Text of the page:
Respect and the right to have a place at the strategic table is generated from being useful, which is naturally measured in companies by economic success. So, what do the scientific studies tell us about the impact of a CMO in the growth of a company’s value? Let’s start with a study following over 100 large companies, at least by Finnish standards (turnover >250 musd), for twelve years. These were companies in different industries from production to retail and services doing both consumer marketing and business marketing.
In the analysis, numerous error variables which could distort the results were controlled: strategic focus areas (innovations, differentiation, brand or diversification), the length of the chief executive officer’s term of office, recruiting the chief executive officer outside the company, market concentration, the number of employees, the influence of the chief operating officer, return on funds, and increase in sales. The impact of a CMO on the company’s success was analyzed using Tobin’s Q since, unlike backward-looking variables based on accounting (e.g. growth in sales), Tobin’s Q also observes incoming profits and it is not just based on the profits made in a certain time reference point. In principle, marketing is a future-aiming long-haul activity, unlike carrying amounts based on history. The decision to use Tobin’s Q is also justified by different short-time aims of companies (e.g. results or growth), different means of accounting, and Tobin Q’s way of using the right, risk-corrected discount rate.
The analysis aimed to also note other error-inducing variables, for example, the budget used for advertising and the relation of the CMO’s position to the general strategic marketing orientation of a company. In this way, a self-fulfilling forecast was controlled, where the CMO was picked up by the management group because the company believed that the presence of a CMO would improve the company’s performance, which is why the possible success of a company is explained partly by the CMO’s role in the management group or the faith in the strategic competence of a CMO makes the rest of the organization act more efficiently for the company’s outcomes. For the error variables, the following models were used: (1) rich data models, (2) unobserved effects models, (3) IV models, and (4) panel internal instruments models.

The results of this study were quite clear: with the statistical reliability of 95% that those companies where the CMO was a part of both the management team and strategic decision making had a better result of 15% measured by Tobin’s Q than companies where the CMO was not a part of the activity of a strategic management team. The results remain steady throughout the whole period considered, hence the participation of a CMO in the strategic work always produced better results compared to companies that arranged things differently (graph 14).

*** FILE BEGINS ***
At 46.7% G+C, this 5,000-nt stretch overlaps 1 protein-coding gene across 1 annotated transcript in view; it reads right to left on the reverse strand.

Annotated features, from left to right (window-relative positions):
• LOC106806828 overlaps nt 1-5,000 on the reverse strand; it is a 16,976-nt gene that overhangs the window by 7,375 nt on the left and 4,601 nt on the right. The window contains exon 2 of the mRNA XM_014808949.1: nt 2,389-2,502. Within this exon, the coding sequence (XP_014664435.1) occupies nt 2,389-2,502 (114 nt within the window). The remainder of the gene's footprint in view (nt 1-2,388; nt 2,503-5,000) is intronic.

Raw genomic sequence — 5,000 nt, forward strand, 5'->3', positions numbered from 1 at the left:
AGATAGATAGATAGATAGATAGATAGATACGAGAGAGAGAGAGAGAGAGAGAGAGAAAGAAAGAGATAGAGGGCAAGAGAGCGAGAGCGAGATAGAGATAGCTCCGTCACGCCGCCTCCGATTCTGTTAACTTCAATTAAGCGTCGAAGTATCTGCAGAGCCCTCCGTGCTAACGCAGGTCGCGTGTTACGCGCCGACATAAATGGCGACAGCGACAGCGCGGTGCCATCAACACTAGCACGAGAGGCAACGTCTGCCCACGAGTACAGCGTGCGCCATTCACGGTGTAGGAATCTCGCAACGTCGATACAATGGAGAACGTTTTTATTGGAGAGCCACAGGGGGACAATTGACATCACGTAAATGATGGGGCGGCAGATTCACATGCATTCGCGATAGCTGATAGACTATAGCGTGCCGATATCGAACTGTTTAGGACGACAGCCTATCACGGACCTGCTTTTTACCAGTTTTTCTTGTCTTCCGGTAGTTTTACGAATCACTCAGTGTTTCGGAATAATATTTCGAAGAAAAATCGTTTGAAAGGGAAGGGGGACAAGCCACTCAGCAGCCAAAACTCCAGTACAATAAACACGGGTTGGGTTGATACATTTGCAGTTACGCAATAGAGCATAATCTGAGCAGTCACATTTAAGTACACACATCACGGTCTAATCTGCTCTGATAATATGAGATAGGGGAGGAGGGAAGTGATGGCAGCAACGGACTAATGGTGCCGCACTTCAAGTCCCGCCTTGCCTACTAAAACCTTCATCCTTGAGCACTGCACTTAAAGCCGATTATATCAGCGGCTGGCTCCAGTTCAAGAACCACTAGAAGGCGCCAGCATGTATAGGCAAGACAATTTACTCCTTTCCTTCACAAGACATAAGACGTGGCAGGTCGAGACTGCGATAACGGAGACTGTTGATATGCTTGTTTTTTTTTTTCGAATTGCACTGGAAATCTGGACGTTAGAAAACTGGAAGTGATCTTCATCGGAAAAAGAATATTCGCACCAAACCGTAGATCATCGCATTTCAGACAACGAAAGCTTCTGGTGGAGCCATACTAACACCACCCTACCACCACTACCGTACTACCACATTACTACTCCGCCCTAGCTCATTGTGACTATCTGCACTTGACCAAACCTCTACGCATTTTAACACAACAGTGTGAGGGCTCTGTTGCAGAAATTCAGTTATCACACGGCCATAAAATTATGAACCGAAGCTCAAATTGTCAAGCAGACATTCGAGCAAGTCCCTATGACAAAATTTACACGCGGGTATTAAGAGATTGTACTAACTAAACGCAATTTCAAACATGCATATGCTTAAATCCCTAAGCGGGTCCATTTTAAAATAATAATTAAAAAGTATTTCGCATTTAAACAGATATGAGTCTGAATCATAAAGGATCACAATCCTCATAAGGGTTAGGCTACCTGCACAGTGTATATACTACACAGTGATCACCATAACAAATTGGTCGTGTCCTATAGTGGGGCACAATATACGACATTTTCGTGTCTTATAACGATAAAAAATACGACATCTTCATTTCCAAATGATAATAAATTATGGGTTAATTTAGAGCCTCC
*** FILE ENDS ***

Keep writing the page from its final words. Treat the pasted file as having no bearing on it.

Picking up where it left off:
The results were also repeated if the economic success of a company was evaluated using stock returns (Jensen’s α). Another noteworthy observation was that the impact of CMO on the economic success of a company through working in the management group did not generate a statistically meaningful result when the impact was considered from the viewpoint of a narrow short-term sales increase. In other words, marketing is not a short-term salesforce effect that can be seen in the cash flow, but rather long-haul work to increase the brand’s stock value which will show in the cash flow only in a future period point (more on this in upcoming parts of the series).
And since a singular research result is never reliable enough, let’s see what other studies have to say on the matter. One of them investigated the data of 401 companies for five years based on the database of S&P Compustat. CMOs, sales directors, technology and product development directors, and finally production, purchasing, and supply chain managers (e.g. Chief Supply Chain Officers) were picked up for the study. The industry, volatility of the industry, the number of companies in the industry, and the innovativeness of the industry were analyzed as moderators. Furthermore, the study researched the impact of different strategies and controlled the profitability of a company and industry, growth in sales of a company and industry, concentration, SG&A, size of a company, funding, and finances of a company, R&D expenses, term of the chief executive officer, the background of the chief executive officer, and the presence of an operational director in the management team.
The main results of the analysis showed that out of the members studied in the management team, only the presence of a CMO was generally related positively and statistically significantly to the growth of a company’s value (r = .20, >99,6%). The presences of a sales director and technology director however were not significantly related to a change in company’s value (r = -.04, N.S. and r = -.001, N.S.), and the presence of production, purchasing, or chain managers generally decreased the value of a company (r = -.09, >95%).
Marketing really is an important factor in a company, as long as it, in Albert Einstein’s words, aims to create pervasive value. On the other hand, having marketing or a CMO sitting in the strategic table doesn’t automatically increase the value of a company. Marketing has to be executed holistically and by the patterns identified in scientific studies.
Despite these results stressing the clear usefulness, even the necessity, of marketing, only stating that “actions favoring marketing and the role of a CMO in the strategic table increase sales and profitability” isn’t enough in practice. We need more concrete information on what it means and by what practical means we can create this positive impact? Based on the results of the aforementioned 488 scientific studies, the most efficient ways for marketing to increase a company’s value are brand equity (elasticity 0.33), competencies (elasticity 0.55), and customer equity (elasticity 0.72). We will tackle these subjects in the upcoming parts of SCIENCE+BUSINESS™.